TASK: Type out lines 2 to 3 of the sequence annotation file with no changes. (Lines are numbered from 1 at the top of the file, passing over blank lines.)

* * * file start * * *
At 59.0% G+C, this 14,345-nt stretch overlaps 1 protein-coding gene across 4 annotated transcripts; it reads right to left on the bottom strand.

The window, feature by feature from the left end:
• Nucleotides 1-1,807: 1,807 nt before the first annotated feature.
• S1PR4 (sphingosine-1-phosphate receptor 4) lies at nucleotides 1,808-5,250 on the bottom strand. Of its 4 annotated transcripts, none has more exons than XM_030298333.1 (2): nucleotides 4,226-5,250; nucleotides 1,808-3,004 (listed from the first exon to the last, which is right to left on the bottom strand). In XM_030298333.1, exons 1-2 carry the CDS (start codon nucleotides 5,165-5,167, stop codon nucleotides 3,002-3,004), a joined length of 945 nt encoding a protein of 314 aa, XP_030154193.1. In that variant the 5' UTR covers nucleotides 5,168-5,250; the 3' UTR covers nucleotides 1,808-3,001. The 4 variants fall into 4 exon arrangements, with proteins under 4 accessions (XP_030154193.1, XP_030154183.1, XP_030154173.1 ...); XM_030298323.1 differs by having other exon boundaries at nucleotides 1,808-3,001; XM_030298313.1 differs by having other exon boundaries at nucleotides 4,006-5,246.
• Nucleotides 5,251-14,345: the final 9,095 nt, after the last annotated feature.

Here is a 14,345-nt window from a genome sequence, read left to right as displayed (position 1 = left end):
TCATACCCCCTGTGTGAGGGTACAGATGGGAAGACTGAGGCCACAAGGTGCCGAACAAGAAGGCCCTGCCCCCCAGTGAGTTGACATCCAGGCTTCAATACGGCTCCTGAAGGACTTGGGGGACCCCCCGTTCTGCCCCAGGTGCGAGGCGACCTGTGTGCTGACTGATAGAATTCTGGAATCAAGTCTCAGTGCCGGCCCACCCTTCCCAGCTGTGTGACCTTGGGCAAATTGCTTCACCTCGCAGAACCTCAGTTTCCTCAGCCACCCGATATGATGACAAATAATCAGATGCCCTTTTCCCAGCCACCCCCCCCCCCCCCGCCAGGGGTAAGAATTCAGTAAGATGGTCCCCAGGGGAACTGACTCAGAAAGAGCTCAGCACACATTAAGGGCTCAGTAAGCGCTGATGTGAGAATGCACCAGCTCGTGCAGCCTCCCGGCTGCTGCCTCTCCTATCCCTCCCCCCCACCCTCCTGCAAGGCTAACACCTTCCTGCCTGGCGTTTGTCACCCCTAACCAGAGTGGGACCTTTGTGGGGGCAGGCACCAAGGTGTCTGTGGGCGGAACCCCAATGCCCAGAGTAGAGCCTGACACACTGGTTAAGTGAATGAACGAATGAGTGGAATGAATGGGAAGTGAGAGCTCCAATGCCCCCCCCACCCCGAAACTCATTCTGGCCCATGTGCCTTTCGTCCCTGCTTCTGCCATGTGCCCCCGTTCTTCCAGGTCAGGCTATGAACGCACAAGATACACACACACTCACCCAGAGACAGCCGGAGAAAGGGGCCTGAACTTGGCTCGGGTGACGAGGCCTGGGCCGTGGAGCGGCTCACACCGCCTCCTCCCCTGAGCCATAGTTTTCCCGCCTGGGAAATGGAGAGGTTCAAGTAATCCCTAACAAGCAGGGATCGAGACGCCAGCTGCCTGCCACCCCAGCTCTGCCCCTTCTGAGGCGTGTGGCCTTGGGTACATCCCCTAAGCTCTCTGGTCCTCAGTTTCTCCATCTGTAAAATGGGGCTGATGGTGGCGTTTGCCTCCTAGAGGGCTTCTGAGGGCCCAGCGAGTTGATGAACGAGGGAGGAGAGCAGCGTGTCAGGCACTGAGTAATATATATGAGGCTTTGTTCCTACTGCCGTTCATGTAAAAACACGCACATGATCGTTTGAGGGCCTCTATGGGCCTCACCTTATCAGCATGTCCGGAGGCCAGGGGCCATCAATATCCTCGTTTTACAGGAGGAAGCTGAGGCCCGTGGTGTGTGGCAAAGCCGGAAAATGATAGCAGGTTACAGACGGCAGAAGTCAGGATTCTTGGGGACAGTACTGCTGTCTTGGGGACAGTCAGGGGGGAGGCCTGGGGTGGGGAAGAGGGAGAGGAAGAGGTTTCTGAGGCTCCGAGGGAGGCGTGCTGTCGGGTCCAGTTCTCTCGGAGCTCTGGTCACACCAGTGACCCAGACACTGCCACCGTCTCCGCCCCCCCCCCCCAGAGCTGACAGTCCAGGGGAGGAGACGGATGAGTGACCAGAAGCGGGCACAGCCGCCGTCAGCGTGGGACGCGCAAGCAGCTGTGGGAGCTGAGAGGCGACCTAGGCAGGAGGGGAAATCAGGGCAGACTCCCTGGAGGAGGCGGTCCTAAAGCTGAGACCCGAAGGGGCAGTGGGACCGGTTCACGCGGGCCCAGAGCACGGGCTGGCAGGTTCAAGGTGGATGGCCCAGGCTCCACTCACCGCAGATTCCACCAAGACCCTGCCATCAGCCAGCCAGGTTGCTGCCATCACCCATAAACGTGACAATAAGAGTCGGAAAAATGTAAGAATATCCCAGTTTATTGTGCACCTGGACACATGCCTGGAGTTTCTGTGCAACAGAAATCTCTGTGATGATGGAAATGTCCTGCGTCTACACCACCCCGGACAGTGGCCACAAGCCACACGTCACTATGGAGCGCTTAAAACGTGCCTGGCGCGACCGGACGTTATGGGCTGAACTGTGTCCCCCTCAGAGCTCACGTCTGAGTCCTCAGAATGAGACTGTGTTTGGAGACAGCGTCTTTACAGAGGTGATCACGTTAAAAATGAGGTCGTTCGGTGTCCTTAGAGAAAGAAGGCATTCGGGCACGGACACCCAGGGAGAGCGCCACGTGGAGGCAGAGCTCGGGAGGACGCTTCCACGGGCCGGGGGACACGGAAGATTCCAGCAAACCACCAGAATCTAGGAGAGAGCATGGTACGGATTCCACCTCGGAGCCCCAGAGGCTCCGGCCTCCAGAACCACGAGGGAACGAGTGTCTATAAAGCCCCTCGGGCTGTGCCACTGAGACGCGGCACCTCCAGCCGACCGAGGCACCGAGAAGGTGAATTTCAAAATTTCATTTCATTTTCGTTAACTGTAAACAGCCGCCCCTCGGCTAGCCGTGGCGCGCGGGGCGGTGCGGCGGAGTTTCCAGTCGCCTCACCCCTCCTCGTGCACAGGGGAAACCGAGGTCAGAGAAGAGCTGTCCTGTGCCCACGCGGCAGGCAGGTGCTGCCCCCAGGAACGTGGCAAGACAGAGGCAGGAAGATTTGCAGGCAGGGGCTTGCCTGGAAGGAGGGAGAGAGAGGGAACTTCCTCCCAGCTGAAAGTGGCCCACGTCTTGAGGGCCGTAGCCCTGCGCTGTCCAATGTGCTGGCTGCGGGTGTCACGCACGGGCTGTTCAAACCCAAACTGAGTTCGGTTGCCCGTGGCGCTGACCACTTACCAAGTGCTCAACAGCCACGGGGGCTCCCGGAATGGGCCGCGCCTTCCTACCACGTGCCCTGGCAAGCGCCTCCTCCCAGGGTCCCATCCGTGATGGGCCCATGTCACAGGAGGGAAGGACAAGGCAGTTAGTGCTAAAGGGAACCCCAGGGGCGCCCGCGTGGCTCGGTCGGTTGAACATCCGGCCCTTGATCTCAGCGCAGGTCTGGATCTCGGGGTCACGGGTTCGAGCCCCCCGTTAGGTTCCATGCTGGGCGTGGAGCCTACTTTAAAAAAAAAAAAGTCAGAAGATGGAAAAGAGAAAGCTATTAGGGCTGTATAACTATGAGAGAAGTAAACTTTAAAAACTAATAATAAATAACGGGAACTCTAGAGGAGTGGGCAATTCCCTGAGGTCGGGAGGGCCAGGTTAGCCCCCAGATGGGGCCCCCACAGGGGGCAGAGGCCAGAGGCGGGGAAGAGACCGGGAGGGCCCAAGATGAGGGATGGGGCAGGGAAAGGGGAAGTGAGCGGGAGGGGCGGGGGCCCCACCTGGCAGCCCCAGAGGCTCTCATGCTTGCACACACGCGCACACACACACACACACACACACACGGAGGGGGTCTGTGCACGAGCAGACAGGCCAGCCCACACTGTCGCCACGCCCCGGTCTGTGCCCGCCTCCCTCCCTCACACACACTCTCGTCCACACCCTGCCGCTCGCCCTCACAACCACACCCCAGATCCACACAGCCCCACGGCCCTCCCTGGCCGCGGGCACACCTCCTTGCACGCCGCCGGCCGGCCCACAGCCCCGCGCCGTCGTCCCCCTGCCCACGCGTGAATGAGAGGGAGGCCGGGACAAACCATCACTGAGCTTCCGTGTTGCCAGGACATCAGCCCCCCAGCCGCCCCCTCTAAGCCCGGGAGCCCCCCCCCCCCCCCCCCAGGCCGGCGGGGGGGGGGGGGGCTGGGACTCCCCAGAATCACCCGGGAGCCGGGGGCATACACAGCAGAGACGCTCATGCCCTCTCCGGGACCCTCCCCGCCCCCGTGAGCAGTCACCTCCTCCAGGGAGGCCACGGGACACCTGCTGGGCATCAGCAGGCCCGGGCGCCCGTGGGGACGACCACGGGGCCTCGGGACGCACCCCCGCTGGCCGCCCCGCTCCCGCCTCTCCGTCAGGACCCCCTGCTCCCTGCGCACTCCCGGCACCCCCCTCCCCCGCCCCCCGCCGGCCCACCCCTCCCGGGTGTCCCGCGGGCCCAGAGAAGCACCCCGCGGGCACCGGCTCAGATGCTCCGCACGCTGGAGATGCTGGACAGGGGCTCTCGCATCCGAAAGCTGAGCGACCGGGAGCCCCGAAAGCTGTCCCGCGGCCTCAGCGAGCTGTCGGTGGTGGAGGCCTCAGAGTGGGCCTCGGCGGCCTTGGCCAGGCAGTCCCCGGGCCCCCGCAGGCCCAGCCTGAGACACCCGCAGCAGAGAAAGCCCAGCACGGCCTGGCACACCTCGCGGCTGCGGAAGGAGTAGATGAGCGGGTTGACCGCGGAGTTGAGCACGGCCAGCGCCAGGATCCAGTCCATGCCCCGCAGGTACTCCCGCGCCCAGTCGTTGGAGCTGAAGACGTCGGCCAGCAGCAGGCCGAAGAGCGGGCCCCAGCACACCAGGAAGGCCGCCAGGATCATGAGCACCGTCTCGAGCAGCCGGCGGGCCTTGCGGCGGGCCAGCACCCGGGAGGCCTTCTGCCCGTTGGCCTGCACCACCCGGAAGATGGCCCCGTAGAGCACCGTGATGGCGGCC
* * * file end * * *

The window, feature by feature from the left end:
• Nucleotides 1-1,807: 1,807 nt before the first annotated feature.